The California Tort Claims Act allows private tort actions against government entities where provided for by statute. The Act “applies to all public entities and their employees, including judges and other employees of the superior court.” Government Code section 815.2 subdivision (a) provides that a governmental entity is generally liable for the acts of its employees. However, subdivision (b) of section 815.2 provides that “[e]xcept as otherwise provided by statute, a public entity is not liable for an injury resulting from an act or omission of an employee of the public entity where the employee is immune from liability.” The Act sets forth specific public employee immunities including one known as “discretionary act immunity.” Government Code section 820.2 covers “discretionary act immunity” and provides, “Except as otherwise provided by statute, a public employee is not liable for an injury resulting from his act or omission where the act or omission was the result of the exercise of the discretion vested in him, whether or not such discretion is abused.”
The Superior Court argued that when section 815.2, subdivision (b), is read together with the “discretionary act immunity” provision of section 820.2, the Superior Court as an entity is immune from liability “from FEHA claims based on the discretionary acts of its judiciary in selecting appointees for commissioner positions.” In Caldwell v. Montoya, (1998) 10 Cal.4th 972, the California Supreme Court held that discretionary act immunity “prohibits suits under FEHA against public employees or officials as individuals when the suit challenges a personnel action that amounts to a ‘basic policy decision,’ such as the selection or dismissal of the chief operating official of a school district.” The Court also held that a public entity for which an employee works cannot be held vicariously liable for that “employee’s actions to the extent that the employee is immune from suit.” The Caldwell Court, however, expressly declined to decide “whether a government employer as an entity is amenable to suit under FEHA despite the discretionary act immunity and section 815.2(b).”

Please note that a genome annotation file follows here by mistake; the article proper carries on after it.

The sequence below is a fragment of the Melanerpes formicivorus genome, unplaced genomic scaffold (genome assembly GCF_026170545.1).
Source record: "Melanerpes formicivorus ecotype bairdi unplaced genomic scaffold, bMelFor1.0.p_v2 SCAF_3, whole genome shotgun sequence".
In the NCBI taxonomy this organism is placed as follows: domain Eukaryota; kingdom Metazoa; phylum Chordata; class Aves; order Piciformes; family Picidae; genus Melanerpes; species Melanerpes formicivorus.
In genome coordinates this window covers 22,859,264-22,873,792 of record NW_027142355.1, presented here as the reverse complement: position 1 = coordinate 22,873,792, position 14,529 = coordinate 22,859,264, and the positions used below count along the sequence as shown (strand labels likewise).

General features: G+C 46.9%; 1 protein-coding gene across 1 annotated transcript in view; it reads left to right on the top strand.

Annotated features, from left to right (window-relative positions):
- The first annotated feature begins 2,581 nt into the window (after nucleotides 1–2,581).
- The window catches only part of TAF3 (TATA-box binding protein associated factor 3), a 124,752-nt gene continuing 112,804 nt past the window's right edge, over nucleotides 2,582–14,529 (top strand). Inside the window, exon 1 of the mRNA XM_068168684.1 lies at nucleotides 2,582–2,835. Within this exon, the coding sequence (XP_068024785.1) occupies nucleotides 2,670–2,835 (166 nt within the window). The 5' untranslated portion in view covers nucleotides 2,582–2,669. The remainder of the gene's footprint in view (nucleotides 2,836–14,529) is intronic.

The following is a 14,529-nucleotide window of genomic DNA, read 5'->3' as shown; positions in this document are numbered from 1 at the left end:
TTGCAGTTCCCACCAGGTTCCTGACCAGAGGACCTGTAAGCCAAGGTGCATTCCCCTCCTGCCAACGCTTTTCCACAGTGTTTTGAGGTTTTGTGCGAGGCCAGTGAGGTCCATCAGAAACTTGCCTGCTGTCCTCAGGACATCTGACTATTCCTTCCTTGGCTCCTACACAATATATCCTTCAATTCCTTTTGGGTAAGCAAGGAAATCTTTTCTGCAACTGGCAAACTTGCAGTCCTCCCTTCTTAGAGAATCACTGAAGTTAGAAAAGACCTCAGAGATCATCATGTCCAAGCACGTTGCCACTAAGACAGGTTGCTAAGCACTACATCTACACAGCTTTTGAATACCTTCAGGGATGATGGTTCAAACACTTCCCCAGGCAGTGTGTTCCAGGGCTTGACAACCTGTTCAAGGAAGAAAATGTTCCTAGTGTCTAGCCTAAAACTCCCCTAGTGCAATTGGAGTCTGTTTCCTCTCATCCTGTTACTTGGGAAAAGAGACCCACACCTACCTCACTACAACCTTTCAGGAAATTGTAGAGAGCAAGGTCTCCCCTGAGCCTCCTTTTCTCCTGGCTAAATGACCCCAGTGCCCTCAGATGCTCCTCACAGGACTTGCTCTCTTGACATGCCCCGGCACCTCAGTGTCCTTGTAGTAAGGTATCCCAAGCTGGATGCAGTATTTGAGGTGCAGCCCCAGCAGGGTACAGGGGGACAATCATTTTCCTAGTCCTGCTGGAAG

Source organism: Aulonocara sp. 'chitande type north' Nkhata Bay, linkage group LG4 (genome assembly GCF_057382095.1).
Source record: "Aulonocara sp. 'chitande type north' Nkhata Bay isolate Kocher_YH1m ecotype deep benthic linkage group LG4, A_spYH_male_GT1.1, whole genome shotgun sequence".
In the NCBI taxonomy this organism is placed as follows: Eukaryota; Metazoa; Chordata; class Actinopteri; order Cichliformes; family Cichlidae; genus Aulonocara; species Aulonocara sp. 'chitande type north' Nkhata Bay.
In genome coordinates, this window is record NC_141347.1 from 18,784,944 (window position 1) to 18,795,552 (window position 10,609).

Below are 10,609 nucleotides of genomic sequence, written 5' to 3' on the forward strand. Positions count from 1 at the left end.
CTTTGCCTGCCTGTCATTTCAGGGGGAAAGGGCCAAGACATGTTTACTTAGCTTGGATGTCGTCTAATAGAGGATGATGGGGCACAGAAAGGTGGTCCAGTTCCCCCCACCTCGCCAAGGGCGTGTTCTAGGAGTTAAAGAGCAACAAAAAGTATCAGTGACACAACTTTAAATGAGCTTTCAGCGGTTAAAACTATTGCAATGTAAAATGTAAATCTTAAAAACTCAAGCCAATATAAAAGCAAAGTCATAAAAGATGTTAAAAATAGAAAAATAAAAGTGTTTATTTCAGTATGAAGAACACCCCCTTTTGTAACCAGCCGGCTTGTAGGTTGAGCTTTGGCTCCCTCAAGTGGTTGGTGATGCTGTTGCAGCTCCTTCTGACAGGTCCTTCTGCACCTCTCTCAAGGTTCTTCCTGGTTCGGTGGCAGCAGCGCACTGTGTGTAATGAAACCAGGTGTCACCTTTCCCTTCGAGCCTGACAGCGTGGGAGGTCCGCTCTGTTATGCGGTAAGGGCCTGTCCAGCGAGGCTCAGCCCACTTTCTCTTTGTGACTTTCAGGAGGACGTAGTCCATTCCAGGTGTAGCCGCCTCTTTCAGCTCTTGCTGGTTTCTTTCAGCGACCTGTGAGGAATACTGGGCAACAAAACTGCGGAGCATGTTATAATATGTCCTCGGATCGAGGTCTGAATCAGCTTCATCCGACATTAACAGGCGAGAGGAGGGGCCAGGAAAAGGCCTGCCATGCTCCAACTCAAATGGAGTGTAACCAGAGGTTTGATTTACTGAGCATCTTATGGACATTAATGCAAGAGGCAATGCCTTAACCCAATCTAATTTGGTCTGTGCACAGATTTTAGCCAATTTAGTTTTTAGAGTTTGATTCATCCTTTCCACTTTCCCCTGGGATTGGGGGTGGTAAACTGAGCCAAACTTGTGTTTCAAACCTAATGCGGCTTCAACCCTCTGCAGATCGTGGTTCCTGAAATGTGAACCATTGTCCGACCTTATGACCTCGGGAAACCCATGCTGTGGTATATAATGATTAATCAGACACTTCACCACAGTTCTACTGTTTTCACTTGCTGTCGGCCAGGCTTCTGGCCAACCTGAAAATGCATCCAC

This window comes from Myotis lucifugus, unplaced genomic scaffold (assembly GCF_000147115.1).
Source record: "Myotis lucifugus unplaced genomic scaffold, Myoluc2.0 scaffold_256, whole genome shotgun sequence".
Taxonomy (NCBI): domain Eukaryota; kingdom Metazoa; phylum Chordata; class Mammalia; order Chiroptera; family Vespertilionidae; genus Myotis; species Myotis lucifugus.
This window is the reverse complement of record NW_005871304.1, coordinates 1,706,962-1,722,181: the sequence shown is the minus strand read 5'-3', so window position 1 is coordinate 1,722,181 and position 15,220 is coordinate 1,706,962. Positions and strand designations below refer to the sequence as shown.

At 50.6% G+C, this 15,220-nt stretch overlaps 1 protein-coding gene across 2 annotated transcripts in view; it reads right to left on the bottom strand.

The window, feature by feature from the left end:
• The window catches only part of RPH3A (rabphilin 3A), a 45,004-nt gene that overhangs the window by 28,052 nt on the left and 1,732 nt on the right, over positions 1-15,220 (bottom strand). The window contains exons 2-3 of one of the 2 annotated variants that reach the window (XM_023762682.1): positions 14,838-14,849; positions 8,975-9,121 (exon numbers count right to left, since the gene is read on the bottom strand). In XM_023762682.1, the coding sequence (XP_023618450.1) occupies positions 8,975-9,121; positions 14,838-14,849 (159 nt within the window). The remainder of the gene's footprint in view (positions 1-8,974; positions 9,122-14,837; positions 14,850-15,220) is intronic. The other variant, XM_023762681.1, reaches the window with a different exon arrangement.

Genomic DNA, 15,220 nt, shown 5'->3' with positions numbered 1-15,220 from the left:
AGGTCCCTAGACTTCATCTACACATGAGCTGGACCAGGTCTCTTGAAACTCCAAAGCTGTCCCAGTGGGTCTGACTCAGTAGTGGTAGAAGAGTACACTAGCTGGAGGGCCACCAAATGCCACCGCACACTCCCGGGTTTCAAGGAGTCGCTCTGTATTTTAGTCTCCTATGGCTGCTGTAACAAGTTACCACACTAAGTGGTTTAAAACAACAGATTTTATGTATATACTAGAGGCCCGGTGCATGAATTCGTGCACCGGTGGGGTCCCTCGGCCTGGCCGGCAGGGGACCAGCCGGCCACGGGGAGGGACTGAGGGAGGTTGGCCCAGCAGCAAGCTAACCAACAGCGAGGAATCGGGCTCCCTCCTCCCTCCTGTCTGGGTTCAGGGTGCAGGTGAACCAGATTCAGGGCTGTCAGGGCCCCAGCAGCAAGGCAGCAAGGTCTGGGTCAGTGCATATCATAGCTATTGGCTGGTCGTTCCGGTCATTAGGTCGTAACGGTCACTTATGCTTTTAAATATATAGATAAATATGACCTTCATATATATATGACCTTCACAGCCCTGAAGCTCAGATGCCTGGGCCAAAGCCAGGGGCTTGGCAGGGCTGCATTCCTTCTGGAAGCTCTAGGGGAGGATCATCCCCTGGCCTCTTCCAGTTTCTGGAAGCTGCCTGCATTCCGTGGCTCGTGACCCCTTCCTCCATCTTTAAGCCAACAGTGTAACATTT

The Court of Appeal concluded that FEHA creates direct liability for violation of its terms and that public entities are subject to liability for violation of FEHA. Under FEHA, no employer may discriminate on the basis of age when making employment decisions. The court found that “FEHA functions as an exception to the general grant of immunity under section 815.2(b).” The Superior Court was not empowered “to discriminate in selecting subordinate judicial officers on a basis prohibited under FEHA.” Therefore, DeJung was not precluded as a matter of law from proceeding with his lawsuit against the Superior Court.
Next, the court examined the issue of whether DeJung had raised a triable issue of fact as to whether the Superior Court had actually discriminated against him. The court concluded that he had raised a triable issue of fact. DeJung presented direct evidence of discrimination–Hardcastle’s statements that the Committee wanted someone younger for the job.
The Superior Court asserted that even if Hardcastle had made the alleged statements, they “did not taint its decision-making process because the hiring decision involved a multi-level process conducted by multiple individuals.” The Court of Appeal found that DeJung did not need to show that everybody involved in the hiring process harbored discriminatory animus against him. A “showing that a significant participant in an employment decision exhibited discriminatory animus is enough to raise an inference that the employment decision itself was discriminatory, even absent evidence that others in the process harbored such animus.”
The Court of Appeal held that the trial court erred in granting summary judgment in favor of the Superior Court. Accordingly, the Court of Appeal remanded the case back to the trial court so that DeJung could proceed with his lawsuit against the court.